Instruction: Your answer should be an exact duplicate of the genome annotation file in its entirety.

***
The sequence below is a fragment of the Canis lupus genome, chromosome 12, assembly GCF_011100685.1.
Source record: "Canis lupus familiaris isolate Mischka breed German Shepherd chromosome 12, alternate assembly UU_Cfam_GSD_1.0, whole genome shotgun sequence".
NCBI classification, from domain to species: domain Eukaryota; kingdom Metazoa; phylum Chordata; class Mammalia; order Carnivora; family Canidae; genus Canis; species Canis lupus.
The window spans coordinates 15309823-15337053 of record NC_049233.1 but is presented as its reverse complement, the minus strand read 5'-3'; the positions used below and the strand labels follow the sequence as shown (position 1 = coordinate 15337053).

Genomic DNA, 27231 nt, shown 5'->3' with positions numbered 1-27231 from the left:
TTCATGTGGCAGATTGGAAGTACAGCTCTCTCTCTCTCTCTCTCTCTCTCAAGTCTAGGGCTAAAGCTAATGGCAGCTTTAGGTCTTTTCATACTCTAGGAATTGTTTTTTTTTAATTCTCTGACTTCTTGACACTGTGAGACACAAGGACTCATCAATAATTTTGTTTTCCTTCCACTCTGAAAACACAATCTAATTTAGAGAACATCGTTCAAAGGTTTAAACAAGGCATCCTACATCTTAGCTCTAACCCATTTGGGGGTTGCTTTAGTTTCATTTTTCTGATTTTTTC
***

The sequence below is a fragment of the Canis lupus genome, chromosome 12, assembly GCF_011100685.1.
Source record: "Canis lupus familiaris isolate Mischka breed German Shepherd chromosome 12, alternate assembly UU_Cfam_GSD_1.0, whole genome shotgun sequence".
NCBI classification, from domain to species: domain Eukaryota; kingdom Metazoa; phylum Chordata; class Mammalia; order Carnivora; family Canidae; genus Canis; species Canis lupus.
The window spans coordinates 15309823-15337053 of record NC_049233.1 but is presented as its reverse complement, the minus strand read 5'-3'; the positions used below and the strand labels follow the sequence as shown (position 1 = coordinate 15337053).

Genomic DNA, 27231 nt, shown 5'->3' with positions numbered 1-27231 from the left:
TTCATGTGGCAGATTGGAAGTACAGCTCTCTCTCTCTCTCTCTCTCTCTCAAGTCTAGGGCTAAAGCTAATGGCAGCTTTAGGTCTTTTCATACTCTAGGAATTGTTTTTTTTTAATTCTCTGACTTCTTGACACTGTGAGACACAAGGACTCATCAATAATTTTGTTTTCCTTCCACTCTGAAAACACAATCTAATTTAGAGAACATCGTTCAAAGGTTTAAACAAGGCATCCTACATCTTAGCTCTAACCCATTTGGGGGTTGCTTTAGTTTCATTTTTCTGATTTTTTC